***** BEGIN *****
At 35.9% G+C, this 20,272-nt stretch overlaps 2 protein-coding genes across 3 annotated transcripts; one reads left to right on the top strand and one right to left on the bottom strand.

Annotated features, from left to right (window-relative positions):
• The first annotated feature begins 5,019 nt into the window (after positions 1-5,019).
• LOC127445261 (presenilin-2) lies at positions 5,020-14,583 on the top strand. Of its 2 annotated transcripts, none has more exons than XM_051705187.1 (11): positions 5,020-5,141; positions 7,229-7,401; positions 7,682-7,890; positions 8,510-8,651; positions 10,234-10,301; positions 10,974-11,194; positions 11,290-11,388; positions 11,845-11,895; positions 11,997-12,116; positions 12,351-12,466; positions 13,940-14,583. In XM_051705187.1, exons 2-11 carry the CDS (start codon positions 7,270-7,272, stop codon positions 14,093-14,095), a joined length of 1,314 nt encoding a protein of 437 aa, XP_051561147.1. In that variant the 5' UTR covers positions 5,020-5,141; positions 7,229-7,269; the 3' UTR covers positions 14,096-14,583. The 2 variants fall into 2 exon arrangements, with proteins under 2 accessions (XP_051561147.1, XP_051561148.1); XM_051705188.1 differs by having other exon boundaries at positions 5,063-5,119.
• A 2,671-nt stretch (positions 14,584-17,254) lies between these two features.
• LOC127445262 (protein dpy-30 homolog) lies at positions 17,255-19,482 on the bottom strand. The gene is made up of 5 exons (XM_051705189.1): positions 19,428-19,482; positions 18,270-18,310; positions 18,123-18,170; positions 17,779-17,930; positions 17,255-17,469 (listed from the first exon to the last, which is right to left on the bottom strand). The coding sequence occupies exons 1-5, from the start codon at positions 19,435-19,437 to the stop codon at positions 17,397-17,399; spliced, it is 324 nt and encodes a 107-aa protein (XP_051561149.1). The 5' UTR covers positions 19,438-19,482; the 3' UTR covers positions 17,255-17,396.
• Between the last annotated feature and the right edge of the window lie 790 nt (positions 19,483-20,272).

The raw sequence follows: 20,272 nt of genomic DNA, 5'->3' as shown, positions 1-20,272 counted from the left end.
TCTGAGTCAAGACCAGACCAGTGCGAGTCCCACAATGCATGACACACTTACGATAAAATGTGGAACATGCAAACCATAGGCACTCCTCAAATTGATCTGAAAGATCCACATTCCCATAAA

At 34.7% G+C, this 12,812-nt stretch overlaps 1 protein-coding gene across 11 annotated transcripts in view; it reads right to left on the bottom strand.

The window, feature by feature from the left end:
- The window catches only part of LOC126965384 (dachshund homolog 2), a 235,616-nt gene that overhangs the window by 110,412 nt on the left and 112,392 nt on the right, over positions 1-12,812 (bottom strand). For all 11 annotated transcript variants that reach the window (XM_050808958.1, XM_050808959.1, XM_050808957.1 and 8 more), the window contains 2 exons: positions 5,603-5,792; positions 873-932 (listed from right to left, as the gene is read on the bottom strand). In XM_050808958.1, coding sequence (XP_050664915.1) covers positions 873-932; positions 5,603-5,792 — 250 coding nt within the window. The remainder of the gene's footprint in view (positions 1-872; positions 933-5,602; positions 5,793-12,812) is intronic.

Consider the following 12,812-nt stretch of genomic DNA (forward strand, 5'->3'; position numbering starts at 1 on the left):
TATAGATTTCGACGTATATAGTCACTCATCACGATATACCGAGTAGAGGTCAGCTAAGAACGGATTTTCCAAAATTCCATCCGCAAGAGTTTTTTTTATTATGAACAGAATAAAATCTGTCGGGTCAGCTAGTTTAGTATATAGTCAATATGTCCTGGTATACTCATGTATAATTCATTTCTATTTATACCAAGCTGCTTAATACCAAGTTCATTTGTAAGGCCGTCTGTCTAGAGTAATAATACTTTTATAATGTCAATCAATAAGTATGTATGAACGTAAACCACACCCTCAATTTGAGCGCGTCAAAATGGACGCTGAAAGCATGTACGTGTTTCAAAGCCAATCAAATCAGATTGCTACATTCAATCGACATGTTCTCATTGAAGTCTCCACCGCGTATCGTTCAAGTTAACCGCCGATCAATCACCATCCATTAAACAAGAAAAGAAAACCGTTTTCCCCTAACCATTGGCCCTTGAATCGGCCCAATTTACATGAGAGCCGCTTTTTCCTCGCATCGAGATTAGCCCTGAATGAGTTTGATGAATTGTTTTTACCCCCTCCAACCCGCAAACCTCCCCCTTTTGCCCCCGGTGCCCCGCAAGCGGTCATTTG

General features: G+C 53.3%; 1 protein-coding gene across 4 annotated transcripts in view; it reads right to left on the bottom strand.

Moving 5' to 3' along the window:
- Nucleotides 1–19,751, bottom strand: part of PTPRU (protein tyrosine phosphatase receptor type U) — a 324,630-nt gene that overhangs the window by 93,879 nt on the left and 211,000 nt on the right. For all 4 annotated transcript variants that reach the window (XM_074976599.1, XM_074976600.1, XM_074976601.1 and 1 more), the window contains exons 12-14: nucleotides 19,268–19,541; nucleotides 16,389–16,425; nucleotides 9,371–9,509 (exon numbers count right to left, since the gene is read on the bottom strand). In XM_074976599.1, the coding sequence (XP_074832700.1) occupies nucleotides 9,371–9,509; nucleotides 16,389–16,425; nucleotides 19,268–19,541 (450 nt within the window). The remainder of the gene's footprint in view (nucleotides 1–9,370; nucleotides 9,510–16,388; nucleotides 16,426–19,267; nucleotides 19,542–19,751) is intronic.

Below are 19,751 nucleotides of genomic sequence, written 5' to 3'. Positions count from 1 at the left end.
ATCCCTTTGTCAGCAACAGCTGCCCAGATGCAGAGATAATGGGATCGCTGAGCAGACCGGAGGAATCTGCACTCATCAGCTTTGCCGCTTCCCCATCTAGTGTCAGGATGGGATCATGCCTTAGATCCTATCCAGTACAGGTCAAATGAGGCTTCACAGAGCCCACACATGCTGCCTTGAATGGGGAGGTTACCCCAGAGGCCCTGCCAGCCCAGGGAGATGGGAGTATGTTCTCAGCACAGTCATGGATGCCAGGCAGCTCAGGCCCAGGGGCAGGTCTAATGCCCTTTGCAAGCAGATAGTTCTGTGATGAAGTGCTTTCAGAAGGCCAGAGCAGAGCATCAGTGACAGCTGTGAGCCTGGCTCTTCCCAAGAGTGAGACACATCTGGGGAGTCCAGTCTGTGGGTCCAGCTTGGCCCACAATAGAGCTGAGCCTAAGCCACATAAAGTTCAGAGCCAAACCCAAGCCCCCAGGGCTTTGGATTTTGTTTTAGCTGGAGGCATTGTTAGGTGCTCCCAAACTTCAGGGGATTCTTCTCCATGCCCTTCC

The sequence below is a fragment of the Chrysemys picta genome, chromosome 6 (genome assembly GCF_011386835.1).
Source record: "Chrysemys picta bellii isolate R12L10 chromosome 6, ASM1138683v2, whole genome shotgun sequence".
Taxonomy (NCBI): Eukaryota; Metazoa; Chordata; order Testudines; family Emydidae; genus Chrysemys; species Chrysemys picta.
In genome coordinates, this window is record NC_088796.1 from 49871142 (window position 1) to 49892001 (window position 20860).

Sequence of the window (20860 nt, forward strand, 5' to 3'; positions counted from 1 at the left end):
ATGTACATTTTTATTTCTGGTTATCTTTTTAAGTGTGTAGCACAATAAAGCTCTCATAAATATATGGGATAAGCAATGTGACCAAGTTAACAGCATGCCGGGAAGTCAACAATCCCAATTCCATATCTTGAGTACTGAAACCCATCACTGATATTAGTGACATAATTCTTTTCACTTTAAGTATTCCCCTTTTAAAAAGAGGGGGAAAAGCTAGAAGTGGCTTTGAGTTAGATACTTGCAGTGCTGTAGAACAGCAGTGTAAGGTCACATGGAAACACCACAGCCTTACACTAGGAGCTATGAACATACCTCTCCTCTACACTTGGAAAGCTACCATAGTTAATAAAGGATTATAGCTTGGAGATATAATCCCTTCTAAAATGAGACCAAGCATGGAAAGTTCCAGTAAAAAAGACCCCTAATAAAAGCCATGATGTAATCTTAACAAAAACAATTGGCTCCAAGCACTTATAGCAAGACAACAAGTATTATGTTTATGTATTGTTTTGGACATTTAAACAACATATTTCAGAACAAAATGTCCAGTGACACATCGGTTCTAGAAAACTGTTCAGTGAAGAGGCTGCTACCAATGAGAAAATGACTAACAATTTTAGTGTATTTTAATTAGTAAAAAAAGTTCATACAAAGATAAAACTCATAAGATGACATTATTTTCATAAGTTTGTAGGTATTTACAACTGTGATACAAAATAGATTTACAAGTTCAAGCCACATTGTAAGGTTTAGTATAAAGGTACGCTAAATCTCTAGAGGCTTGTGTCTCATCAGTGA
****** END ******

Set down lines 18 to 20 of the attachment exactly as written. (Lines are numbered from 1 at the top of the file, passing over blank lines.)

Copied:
Below are 19,751 nucleotides of genomic sequence, written 5' to 3'. Positions count from 1 at the left end.
ATCCCTTTGTCAGCAACAGCTGCCCAGATGCAGAGATAATGGGATCGCTGAGCAGACCGGAGGAATCTGCACTCATCAGCTTTGCCGCTTCCCCATCTAGTGTCAGGATGGGATCATGCCTTAGATCCTATCCAGTACAGGTCAAATGAGGCTTCACAGAGCCCACACATGCTGCCTTGAATGGGGAGGTTACCCCAGAGGCCCTGCCAGCCCAGGGAGATGGGAGTATGTTCTCAGCACAGTCATGGATGCCAGGCAGCTCAGGCCCAGGGGCAGGTCTAATGCCCTTTGCAAGCAGATAGTTCTGTGATGAAGTGCTTTCAGAAGGCCAGAGCAGAGCATCAGTGACAGCTGTGAGCCTGGCTCTTCCCAAGAGTGAGACACATCTGGGGAGTCCAGTCTGTGGGTCCAGCTTGGCCCACAATAGAGCTGAGCCTAAGCCACATAAAGTTCAGAGCCAAACCCAAGCCCCCAGGGCTTTGGATTTTGTTTTAGCTGGAGGCATTGTTAGGTGCTCCCAAACTTCAGGGGATTCTTCTCCATGCCCTTCC

The sequence below is a fragment of the Chrysemys picta genome, chromosome 6 (genome assembly GCF_011386835.1).